Current management at her place of employment recently laid off 3 employees and eliminated those positions. One the those eliminated was a long time employee of the facility. 45 years, to be exact. This person had started working there while in high school and had built her entire career around this facility. She was highly regarded in what she did.
As you can imagine, this did not sit well with staff and clients, my wife included. In my wife's duties, she worked with this person on a nearly daily basis and said that this person was the glue that held her department together.
And just like that, she was gone.
But this isn't a whine session about how business works, or if this employee was mistreated in being let go a few months short of early retirement age. It is a story about how people respond to things that are thrown at them from out of the blue.
Sure, she wanted to stay on until reaching full Social Security retirement age, but it didn't happen. The day after being let go, my wife had a chance to visit with her. She told my wife "You, know, this may be a blessing in disguise. This place has been draining the life out of me for 45 years. I think it may just be time to cut ties with it and move on." It was though the stress and pressure had just been lifted off her.
A few years before I hung up my milking apron, I had a friend call it quits from being a dairy farmer. His wife had no idea he was considering it until he said something to their lender. A few days later I ran into her and she said he couldn't stop smiling since making the decision to leave it behind.
Again, the relief from the stressors was that big.
And then there was me. Farming was my life. Farming was my career. I lived for my cows. I was burnt out from the stress of running the farm and trying to battle through the worst year with Meniere's. Sad thing is, I had made some decisions that last year that would likely have had a tremendous positive impact on the profitability of my business in the years to come. But the price was a heavy one that first year, and it happened right in the middle of the worst year I ever experienced with this disease. Not a good combination.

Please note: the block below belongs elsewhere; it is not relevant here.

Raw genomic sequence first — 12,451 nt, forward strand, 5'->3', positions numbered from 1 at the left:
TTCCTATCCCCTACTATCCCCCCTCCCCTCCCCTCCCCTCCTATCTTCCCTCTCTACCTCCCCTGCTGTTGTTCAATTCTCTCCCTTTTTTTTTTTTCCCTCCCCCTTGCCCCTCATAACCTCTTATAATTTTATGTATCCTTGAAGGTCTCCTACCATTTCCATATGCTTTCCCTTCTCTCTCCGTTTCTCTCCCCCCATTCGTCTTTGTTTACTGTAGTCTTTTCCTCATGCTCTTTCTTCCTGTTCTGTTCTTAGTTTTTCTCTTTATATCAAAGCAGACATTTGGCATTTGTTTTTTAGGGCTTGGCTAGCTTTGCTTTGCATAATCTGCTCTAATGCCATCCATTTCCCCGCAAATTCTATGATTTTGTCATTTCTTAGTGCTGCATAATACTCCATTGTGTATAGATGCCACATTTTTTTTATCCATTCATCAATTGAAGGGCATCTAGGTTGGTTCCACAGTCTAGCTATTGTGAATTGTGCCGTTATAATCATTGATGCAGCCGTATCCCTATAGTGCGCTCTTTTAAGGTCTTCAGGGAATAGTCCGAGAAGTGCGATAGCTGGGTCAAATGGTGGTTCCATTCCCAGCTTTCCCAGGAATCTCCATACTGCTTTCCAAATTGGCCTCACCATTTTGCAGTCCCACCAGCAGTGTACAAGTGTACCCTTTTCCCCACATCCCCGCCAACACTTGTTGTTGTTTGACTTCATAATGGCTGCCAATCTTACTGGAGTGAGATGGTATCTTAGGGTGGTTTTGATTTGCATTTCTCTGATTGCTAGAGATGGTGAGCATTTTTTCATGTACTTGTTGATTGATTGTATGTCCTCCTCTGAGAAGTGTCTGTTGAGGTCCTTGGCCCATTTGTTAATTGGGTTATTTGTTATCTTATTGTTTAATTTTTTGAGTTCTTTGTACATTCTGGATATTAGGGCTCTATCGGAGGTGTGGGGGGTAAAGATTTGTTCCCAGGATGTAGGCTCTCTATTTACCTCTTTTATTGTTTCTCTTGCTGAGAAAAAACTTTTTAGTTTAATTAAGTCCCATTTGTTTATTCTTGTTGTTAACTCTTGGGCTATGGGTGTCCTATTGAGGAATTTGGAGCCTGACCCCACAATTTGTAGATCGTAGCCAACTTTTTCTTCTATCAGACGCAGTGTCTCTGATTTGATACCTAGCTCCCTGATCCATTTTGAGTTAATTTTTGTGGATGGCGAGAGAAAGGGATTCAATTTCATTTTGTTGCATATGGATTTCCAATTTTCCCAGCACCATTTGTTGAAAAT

So there I was. Physically, I was a mess. Mentally, I was burnt out.
I reached the point I needed to decide something, and I felt the best course of action, at that time, was to leave my career behind.
Probably one of the top 5 worst days of my life was the day I loaded my dairy cows on a trailer. I was upset, sad, disappointed, and felt like a complete failure. That is, until the last trailer left the yard with the last cows on it. Then it was like the world of pressure was lifted off my shoulders. I didn't smile, but I had the feeling come over me that this was OK. I would be OK. My family would be OK. Life would go on.
I shared that with my wife when she was talking about her co-worker. She replied that she could imagine the relief on my part of no longer having the concern over who was going to care for the cows during any future attacks and days in bed.
And I could imagine the relief her co-worker may have felt when she said it may be a blessing in disguise.
There may never be a perfect time, but sometimes it's just time.......
'til next time
Just a guy trying to live with an invisible, potentially debilitating illness